SDG 11 – week in Sweden!

20 October, 2020

This week, Ulrika Söderström and Cornelius Holtorf attend the national SDG 11-week organised by FORMAS, the Swedish research council for sustainable development.

Sustainable Development Goal 11 is about Sustainable Cities and Communities. Within this goal, Target 11.4 aims to “strengthen efforts to protect and safeguard the world’s cultural and natural heritage”. 

In one session (on 20 October), National Architect Helena Bjarnegård discussed the significance of urban planning by reminding us that a building may stand for a hundred years but an urban environment may survive for as much as a millennium. This is where heritage futures become important – how do we plan the cultural heritage for hundreds of years into the future?

Managing Heritage in Times of Crisis

17 October, 2020

The ICOMOS 6ISCs Joint Meeting “Advancing Risk Management for the Shared Future” was held virtually on 17 October 2020, assembling ca 100 participants from around the world, with more being able to watch the recording afterwards. The aim of the meeting was to develop risk management for cultural heritage.

Cornelius Holtorf contributed with a paper on “The Significance of Managing Heritage Processes in Times of Crisis” in which he argued that risk management strategies should give more attention to managing processes and practices of heritage.

The paper is available as an oral presentation and in written form as part of the meeting’s proceedings.

Message in a bottle to the future?

9 October, 2020

Johan Joelsson and Jonatan Jacobsson published a beautiful book of illustrated essays entitled “Message in a bottle to the future: how we preserve our traces for 100,000 years“.

Surprisingly many of the texts and images engage with cultural and natural heritage that is directly relevant to heritage futures. There are essays about the Memory of Mankind, the Svalbard Global Seed Vault, the use of DNA Storage to preserve digital data, the remains of the city of Pripyat near Chernobyl, the destroyed Kiruna Town Hall which recently had to give way to the city’s mining operations,  and – not the least – the question of long-term memory of repositories of nuclear waste (which includes interviews with Anders and Cornelius).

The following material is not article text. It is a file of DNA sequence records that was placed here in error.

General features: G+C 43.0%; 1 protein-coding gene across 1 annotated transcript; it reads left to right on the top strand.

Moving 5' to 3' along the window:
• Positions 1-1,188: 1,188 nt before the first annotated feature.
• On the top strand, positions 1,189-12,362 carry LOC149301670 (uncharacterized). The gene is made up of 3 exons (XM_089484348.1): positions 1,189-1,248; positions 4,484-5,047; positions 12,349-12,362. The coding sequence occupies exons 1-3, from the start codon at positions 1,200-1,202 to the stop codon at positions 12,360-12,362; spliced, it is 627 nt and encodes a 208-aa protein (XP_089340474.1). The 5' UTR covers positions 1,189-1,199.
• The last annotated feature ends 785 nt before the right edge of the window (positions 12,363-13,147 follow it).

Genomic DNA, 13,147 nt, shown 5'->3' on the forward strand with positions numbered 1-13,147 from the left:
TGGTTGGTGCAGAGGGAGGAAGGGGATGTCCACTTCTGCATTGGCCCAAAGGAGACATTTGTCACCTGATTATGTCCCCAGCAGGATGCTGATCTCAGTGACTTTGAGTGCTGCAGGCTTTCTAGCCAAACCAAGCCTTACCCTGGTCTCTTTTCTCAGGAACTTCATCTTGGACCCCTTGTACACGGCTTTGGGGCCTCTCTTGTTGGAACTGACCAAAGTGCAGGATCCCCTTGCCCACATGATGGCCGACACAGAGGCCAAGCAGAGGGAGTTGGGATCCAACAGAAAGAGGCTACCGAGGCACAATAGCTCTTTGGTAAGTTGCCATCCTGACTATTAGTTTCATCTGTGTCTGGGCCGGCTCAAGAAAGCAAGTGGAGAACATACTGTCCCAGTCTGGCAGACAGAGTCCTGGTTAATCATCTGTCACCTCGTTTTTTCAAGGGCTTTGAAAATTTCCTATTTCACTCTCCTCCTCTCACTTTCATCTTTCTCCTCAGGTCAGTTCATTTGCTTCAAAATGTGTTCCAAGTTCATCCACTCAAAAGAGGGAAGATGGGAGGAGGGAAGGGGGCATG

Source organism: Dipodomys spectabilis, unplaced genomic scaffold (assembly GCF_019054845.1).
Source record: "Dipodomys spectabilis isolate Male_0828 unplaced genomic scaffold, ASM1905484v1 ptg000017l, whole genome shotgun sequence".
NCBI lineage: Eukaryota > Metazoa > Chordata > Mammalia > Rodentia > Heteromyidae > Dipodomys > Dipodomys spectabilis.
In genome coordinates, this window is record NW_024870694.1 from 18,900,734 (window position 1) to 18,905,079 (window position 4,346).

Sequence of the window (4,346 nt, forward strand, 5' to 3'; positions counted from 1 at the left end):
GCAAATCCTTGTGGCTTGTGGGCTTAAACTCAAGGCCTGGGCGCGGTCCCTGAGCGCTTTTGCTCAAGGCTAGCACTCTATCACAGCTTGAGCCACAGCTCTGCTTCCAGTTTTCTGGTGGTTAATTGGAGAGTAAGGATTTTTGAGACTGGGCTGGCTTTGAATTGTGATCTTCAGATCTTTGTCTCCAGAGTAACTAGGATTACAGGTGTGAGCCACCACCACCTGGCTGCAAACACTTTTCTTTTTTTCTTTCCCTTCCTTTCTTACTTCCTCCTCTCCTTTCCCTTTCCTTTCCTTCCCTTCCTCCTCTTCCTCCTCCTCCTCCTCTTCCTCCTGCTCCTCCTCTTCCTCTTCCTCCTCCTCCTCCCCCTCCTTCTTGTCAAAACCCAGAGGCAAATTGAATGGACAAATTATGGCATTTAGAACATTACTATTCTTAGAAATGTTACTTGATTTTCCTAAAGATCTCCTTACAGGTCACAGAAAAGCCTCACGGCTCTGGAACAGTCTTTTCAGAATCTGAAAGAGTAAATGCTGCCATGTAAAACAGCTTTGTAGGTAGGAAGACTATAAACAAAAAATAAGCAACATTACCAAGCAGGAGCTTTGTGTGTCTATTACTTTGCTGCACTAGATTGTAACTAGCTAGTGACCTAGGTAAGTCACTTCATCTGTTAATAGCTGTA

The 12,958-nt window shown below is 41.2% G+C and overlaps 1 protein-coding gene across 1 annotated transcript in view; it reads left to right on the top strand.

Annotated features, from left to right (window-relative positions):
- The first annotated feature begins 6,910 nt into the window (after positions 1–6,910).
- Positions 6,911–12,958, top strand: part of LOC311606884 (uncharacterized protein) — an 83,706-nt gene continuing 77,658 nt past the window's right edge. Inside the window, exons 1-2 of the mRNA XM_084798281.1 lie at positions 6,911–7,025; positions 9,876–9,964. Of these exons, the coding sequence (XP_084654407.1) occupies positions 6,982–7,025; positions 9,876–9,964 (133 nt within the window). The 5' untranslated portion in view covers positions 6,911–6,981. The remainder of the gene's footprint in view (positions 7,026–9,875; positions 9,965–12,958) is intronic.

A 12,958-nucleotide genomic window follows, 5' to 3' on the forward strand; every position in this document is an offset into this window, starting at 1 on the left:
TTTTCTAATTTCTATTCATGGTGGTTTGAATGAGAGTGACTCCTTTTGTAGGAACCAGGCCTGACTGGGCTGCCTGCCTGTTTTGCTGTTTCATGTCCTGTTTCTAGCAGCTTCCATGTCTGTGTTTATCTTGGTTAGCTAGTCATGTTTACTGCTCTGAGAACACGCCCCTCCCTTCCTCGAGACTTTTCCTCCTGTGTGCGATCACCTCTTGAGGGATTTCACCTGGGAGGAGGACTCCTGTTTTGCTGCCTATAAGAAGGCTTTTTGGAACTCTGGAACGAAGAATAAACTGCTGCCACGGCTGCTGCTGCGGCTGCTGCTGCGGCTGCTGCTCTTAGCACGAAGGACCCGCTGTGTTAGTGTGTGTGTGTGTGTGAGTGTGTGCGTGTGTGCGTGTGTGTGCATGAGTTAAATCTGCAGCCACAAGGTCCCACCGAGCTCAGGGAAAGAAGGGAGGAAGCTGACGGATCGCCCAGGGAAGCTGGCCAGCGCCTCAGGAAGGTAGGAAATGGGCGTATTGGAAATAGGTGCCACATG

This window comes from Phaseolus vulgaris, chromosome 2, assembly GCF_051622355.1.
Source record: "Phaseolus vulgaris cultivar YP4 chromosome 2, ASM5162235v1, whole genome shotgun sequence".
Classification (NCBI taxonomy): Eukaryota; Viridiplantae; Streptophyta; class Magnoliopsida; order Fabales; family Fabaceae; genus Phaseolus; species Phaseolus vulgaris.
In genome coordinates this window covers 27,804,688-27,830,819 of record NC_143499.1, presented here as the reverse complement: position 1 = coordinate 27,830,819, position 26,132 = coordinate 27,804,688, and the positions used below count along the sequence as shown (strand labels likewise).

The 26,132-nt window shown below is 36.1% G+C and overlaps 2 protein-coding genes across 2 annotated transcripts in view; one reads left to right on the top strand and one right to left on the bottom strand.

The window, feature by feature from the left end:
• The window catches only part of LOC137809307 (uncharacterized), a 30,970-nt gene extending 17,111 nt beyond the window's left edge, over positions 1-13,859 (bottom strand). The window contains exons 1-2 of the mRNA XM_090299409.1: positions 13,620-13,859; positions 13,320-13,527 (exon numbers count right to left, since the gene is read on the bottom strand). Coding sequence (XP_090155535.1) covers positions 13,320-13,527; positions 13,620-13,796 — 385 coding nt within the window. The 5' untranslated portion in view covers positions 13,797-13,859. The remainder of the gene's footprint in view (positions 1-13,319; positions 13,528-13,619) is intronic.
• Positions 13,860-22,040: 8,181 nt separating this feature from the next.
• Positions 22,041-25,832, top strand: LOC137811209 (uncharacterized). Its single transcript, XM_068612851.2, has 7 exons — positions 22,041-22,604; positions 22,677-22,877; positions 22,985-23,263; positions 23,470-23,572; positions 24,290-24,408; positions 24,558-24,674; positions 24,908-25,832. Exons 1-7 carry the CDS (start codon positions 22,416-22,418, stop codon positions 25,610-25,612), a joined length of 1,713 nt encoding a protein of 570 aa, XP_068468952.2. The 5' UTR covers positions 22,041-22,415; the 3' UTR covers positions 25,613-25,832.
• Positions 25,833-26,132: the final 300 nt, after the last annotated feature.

Authenticity and Reconstruction

5 October, 2020

Authenticity and the reconstruction of cultural heritage are today on the top of the agenda of heritage studies. They reemerged in the aftermath of natural disasters and human conflicts resulting in destructions of cultural heritage, such as the recent military conflicts in Syria.

Can, and, indeed, should, destruction be undone? Does the reconstruction of cultural heritage always lie in the best interests of the local population? How can heritage best contribute to future-making? What is the relationship between the values of a given heritage and the circumstances of its creation or re-creation?

The articles in a new special issue on Authenticity and Reconstruction of the International Journal of Cultural Property, edited by Cornelius Holtorf, explore some of these issues:

The papers are combining current thinking in different disciplines (psychology, architecture, urban planning, historic preservation, and archaeology) with practical examples from around the world. They derive from the pilot workshop of the ICOMOS University Forum, titled “A Contemporary Provocation: Reconstructions as Tools of Future-making“. Held on 13–15 March 2017 at ICOMOS’s international head- quarters in Paris, France, the workshop was co-organized by Cornelius Holtorf (Linnaeus University, Sweden), Loughlin Kealy (University College Dublin, Ireland), Toshiyuki Kono (ICOMOS/Kyushu University, Japan), and Marie-Laure Lavenir (ICOMOS, France). As an event of the ICOMOS University Forum, its aim was to stimulate dialogue between professional heritage consultants and academic heritage experts.

Various activities July – September 2020

1 October, 2020

Annalisa Bolin and Cornelius Holtorf co-organized (with V. Arora and Q. Ma) a session on “Reconstructing Reconstruction: Examining Meanings, Uses, and Policies” at the 5th Bi-Annual Meeting of the Association of Critical Heritage Studies (26-30 August 2020), featuring among others the papers

  • Cornelius Holtorf “Reconstructing Heritage Processes”
  • Annalisa Bolin “Old Heritage in the New Rwanda: Development, Progress, and Genocide Materiality”

Sarah May co-organized (with E. Kryder-Reid) a session on “Toxic Heritage at the 5th Bi-Annual Meeting of the Association of Critical Heritage Studies (26-30 August 2020), attracting ca 35 participants and featuring among others the papers

  • Sarah May “Containment and Control: Toxic Heritage and liminal legacies”
  • Cornelius Holtorf “The Future Heritage of Toxic Waste”

Cornelius Holtorf took part in a UN75 Dialogue informing future priorities for the United Nations on the occasion of its 75th Anniversary, held at the 5th Bi-Annual Meeting of the Association of Critical Heritage Studies (27 August 2020).